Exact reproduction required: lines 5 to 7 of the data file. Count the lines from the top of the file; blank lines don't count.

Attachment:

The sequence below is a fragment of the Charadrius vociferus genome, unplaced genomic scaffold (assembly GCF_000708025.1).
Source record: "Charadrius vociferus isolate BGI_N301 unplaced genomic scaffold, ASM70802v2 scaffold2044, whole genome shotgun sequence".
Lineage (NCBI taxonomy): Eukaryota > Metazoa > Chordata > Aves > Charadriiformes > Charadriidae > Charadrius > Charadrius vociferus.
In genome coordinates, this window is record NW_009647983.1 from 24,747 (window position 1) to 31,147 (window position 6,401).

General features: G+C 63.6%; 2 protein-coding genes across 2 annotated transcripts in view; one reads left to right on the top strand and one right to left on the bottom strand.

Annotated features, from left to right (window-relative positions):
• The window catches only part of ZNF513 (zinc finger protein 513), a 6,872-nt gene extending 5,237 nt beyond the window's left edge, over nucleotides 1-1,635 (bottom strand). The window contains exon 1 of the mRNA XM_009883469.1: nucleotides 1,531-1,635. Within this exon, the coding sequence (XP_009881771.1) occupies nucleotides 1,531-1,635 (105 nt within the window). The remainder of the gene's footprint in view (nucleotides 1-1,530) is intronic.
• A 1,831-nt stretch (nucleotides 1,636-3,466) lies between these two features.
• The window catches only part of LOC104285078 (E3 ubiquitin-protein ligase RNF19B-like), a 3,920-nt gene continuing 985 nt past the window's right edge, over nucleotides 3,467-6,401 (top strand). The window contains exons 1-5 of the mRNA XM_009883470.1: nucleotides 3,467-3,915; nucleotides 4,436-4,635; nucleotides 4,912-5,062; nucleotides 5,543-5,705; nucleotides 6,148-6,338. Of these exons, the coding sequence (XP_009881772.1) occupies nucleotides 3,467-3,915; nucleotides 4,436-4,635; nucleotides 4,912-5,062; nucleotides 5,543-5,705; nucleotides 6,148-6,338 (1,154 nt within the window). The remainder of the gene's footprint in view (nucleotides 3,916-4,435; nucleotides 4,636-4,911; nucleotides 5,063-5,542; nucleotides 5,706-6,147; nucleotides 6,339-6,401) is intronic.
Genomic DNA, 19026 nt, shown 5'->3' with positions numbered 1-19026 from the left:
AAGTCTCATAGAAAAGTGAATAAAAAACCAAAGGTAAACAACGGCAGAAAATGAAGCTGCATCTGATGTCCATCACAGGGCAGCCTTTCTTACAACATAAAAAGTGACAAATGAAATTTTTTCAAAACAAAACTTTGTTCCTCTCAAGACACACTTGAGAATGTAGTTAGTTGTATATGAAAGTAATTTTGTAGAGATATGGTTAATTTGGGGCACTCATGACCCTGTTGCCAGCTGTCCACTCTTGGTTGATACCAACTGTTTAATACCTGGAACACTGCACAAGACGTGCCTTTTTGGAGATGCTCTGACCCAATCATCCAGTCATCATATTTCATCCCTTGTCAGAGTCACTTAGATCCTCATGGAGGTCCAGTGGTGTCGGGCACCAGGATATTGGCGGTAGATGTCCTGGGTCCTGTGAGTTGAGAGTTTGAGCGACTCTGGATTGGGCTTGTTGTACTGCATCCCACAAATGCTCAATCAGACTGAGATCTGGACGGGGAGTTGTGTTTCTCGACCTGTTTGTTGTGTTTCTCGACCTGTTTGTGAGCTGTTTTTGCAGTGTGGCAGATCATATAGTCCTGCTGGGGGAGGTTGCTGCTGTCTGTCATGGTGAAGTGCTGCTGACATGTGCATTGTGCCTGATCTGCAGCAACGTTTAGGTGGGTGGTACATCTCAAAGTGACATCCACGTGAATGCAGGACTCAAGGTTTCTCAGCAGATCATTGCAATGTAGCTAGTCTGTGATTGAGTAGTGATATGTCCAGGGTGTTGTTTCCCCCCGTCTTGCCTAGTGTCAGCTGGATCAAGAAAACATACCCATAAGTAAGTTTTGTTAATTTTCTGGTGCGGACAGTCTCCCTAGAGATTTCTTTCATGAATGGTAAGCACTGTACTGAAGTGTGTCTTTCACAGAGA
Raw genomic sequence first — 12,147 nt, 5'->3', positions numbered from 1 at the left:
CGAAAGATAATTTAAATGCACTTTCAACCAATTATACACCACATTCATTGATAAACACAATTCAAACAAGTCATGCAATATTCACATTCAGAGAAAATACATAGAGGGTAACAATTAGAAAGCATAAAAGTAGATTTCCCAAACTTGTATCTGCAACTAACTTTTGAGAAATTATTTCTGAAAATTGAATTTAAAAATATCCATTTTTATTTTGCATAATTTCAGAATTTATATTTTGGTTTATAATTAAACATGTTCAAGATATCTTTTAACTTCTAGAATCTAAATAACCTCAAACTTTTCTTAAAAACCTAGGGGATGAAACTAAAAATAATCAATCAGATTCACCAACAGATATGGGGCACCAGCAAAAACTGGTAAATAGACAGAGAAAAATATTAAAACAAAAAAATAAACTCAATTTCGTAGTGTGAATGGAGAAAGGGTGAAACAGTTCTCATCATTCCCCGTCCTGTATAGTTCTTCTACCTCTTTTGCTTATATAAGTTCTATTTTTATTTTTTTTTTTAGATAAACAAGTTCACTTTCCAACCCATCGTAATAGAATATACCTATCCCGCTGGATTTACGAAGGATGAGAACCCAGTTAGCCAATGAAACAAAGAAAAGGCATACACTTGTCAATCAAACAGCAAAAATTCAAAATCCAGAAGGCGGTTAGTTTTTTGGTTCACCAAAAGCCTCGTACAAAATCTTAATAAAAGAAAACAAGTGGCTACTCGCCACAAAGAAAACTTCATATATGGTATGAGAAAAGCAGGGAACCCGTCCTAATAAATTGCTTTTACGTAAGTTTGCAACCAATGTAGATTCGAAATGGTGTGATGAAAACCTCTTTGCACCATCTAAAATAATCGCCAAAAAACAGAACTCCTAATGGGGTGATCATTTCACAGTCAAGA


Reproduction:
General features: G+C 63.6%; 2 protein-coding genes across 2 annotated transcripts in view; one reads left to right on the top strand and one right to left on the bottom strand.

Annotated features, from left to right (window-relative positions):
• The window catches only part of ZNF513 (zinc finger protein 513), a 6,872-nt gene extending 5,237 nt beyond the window's left edge, over nucleotides 1-1,635 (bottom strand). The window contains exon 1 of the mRNA XM_009883469.1: nucleotides 1,531-1,635. Within this exon, the coding sequence (XP_009881771.1) occupies nucleotides 1,531-1,635 (105 nt within the window). The remainder of the gene's footprint in view (nucleotides 1-1,530) is intronic.